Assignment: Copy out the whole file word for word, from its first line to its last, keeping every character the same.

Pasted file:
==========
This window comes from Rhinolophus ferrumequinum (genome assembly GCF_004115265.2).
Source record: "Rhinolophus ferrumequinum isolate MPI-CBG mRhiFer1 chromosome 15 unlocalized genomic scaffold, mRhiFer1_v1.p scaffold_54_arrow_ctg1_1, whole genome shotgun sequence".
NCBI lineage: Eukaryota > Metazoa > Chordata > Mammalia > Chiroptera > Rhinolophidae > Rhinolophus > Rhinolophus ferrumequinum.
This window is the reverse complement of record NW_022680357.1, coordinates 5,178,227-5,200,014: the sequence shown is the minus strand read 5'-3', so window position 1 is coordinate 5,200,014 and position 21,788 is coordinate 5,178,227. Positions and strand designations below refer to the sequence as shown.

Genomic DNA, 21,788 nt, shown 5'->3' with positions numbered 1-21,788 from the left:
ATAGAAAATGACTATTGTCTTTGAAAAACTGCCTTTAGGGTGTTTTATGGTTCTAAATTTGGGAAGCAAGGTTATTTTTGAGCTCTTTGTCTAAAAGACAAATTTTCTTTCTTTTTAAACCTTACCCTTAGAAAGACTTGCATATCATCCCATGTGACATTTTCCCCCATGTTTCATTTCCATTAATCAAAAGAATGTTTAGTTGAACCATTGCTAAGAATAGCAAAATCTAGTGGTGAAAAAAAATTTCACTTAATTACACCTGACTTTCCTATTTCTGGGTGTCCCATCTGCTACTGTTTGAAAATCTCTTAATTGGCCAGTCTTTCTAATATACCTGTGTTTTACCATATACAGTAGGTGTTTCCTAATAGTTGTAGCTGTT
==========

This window comes from Rhinolophus ferrumequinum (genome assembly GCF_004115265.2).
Source record: "Rhinolophus ferrumequinum isolate MPI-CBG mRhiFer1 chromosome 15 unlocalized genomic scaffold, mRhiFer1_v1.p scaffold_54_arrow_ctg1_1, whole genome shotgun sequence".
NCBI lineage: Eukaryota > Metazoa > Chordata > Mammalia > Chiroptera > Rhinolophidae > Rhinolophus > Rhinolophus ferrumequinum.
This window is the reverse complement of record NW_022680357.1, coordinates 5,178,227-5,200,014: the sequence shown is the minus strand read 5'-3', so window position 1 is coordinate 5,200,014 and position 21,788 is coordinate 5,178,227. Positions and strand designations below refer to the sequence as shown.

Genomic DNA, 21,788 nt, shown 5'->3' with positions numbered 1-21,788 from the left:
ATAGAAAATGACTATTGTCTTTGAAAAACTGCCTTTAGGGTGTTTTATGGTTCTAAATTTGGGAAGCAAGGTTATTTTTGAGCTCTTTGTCTAAAAGACAAATTTTCTTTCTTTTTAAACCTTACCCTTAGAAAGACTTGCATATCATCCCATGTGACATTTTCCCCCATGTTTCATTTCCATTAATCAAAAGAATGTTTAGTTGAACCATTGCTAAGAATAGCAAAATCTAGTGGTGAAAAAAAATTTCACTTAATTACACCTGACTTTCCTATTTCTGGGTGTCCCATCTGCTACTGTTTGAAAATCTCTTAATTGGCCAGTCTTTCTAATATACCTGTGTTTTACCATATACAGTAGGTGTTTCCTAATAGTTGTAGCTGTT